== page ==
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Research article - Peer-reviewed, 1992

Hatching Success of Lapwings on Farmland: Differences between Habitats and Colonies of Different Sizes

Berg, Åke; Lindberg, Thore; Källebrink, Karl Gunnar


  1. Nest site choice and reproductive success of lapwings was studied during 1988-90 at a farmland site dominated by cereal crops in central Sweden. 
  2. The most important factor causing breeding failures was farming operations, which accounted for 85% of all nest losses. Difference in hatching success between habitats; unsown tillage (9% hatching success), sown tillage (78%), fallow fields (31%) and grassland (67% hatching success) was an effect of different farming practices.
  3. Only 13% of the females were estimated to hatch a first clutch, but a majority (66%) of the females that lost the first clutch was estimated to lay a replacement clutch (67% hatching success), giving an estimated proportion of 55% females hatching a clutch. 
  4. Although most failures were caused by farming practices, predation accounted for 14% of nest losses. Predation risk was negatively correlated to the number of close neighbours (R2 = 90%), indicating that the density of nests in the colony was very important.
  5. There was also a general anti-predator effect in large colonies, which was independent of the number of close neighbours, since nests in large colonies (>5 nests) were less likely to be robbed than solitary nests and nests in small colonies (2-5 nests).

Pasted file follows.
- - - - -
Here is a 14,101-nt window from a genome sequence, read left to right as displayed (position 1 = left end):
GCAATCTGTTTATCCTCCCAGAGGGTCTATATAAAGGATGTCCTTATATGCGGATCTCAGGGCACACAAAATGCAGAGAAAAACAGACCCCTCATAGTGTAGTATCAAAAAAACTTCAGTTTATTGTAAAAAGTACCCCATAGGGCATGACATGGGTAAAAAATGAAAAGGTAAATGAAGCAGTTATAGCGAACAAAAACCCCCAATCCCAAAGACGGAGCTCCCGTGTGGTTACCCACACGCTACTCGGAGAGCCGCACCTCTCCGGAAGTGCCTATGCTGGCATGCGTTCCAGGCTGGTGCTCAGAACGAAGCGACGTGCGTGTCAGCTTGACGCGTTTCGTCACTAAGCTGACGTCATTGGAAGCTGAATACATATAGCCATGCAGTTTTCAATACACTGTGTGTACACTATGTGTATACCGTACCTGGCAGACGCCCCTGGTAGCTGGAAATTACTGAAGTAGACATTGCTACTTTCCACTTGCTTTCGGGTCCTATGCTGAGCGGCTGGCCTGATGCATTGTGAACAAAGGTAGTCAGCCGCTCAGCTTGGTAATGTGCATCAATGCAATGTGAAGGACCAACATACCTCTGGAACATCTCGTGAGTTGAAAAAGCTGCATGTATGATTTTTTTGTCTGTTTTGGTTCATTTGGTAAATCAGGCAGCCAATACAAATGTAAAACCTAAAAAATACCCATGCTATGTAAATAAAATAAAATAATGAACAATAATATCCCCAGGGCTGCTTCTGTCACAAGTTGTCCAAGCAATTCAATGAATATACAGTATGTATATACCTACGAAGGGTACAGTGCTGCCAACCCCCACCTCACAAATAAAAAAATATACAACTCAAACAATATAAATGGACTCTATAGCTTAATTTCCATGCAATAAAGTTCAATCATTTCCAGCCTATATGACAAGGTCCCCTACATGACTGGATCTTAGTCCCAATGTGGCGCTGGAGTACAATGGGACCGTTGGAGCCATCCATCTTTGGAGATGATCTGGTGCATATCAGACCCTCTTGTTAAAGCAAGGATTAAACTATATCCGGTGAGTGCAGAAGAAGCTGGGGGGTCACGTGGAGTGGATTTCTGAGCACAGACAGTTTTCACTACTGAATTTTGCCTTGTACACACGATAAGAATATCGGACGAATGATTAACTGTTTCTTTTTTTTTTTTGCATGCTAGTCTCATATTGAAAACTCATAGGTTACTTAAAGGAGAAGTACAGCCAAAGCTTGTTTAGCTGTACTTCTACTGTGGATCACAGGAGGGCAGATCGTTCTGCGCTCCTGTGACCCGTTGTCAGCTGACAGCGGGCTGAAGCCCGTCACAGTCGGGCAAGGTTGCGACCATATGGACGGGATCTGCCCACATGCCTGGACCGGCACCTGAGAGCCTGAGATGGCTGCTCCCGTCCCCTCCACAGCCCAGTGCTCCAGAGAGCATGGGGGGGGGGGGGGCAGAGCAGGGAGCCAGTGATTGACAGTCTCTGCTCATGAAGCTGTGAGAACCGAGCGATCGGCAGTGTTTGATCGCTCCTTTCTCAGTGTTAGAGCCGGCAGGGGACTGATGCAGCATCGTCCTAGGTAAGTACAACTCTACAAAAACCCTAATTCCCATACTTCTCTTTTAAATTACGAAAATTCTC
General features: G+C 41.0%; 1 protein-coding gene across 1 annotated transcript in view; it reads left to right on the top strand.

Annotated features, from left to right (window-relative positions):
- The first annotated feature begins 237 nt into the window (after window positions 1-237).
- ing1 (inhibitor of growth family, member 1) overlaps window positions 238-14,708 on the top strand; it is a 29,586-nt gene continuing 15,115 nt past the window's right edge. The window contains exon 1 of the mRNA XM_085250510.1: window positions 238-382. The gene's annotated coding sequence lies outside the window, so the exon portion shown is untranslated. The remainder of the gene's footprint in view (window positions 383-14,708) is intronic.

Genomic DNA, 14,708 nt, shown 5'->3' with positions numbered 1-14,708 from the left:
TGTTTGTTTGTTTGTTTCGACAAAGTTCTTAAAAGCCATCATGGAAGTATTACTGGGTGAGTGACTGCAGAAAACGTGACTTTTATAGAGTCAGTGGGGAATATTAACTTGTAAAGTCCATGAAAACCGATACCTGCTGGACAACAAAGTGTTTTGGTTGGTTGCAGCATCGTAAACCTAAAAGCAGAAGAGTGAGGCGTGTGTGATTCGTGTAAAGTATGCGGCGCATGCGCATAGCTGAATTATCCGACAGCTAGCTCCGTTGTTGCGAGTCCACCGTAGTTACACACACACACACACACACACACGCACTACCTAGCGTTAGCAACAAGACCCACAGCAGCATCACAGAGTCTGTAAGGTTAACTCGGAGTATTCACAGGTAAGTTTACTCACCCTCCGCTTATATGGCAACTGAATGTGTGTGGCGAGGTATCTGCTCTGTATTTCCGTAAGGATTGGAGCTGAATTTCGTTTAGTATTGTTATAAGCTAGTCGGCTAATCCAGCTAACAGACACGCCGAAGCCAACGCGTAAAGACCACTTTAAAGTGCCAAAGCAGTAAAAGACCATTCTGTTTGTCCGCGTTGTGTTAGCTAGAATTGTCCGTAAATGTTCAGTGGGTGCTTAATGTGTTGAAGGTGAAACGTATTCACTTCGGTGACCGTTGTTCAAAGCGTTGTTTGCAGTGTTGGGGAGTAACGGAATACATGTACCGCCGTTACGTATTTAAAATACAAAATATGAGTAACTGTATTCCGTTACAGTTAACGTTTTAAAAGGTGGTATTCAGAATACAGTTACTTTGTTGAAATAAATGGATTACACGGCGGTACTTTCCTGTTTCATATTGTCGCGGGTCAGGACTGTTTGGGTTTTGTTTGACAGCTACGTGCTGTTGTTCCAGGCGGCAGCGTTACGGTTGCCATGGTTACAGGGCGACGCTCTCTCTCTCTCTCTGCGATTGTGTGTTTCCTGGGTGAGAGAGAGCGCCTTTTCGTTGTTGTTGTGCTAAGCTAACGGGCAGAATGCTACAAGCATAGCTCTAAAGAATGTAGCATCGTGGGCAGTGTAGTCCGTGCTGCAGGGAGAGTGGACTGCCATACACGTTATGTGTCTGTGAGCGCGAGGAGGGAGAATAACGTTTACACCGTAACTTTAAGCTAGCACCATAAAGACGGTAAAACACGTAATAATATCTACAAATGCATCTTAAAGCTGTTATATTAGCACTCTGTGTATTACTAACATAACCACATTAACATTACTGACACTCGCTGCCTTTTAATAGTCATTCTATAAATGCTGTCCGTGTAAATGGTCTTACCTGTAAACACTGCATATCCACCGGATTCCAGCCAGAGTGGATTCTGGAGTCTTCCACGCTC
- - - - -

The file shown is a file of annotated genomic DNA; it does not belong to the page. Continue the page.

6. Nest survival was higher at sites far (>50 m) from trees or other perches suitable for avian predators than at those situated close to (<50 m) these perches, indicating that birds were important predators of lapwing nests. 
  7. Lapwings seemed to minimize the influence of avian predators by breeding in aggregations, 92% of the nests were found in colonies (up to 28 nests), and preferring nest sites far away from perches for avian predators.
  8. Paradoxically, lapwings preferred to breed on tillage, which (when unsown) was the habitat with most nest losses. However, a majority of the failed breeders laid a replacement clutch and 57% of the females is estimated to hatch a clutch in tillage, which is slightly better than in other habitats.

Published in

Journal of Animal Ecology
1992, Volume: 61, number: 2, pages: 469-476

    SLU Authors

    • Berg, Åke

      • Department of Wildlife Ecology, Swedish University of Agricultural Sciences

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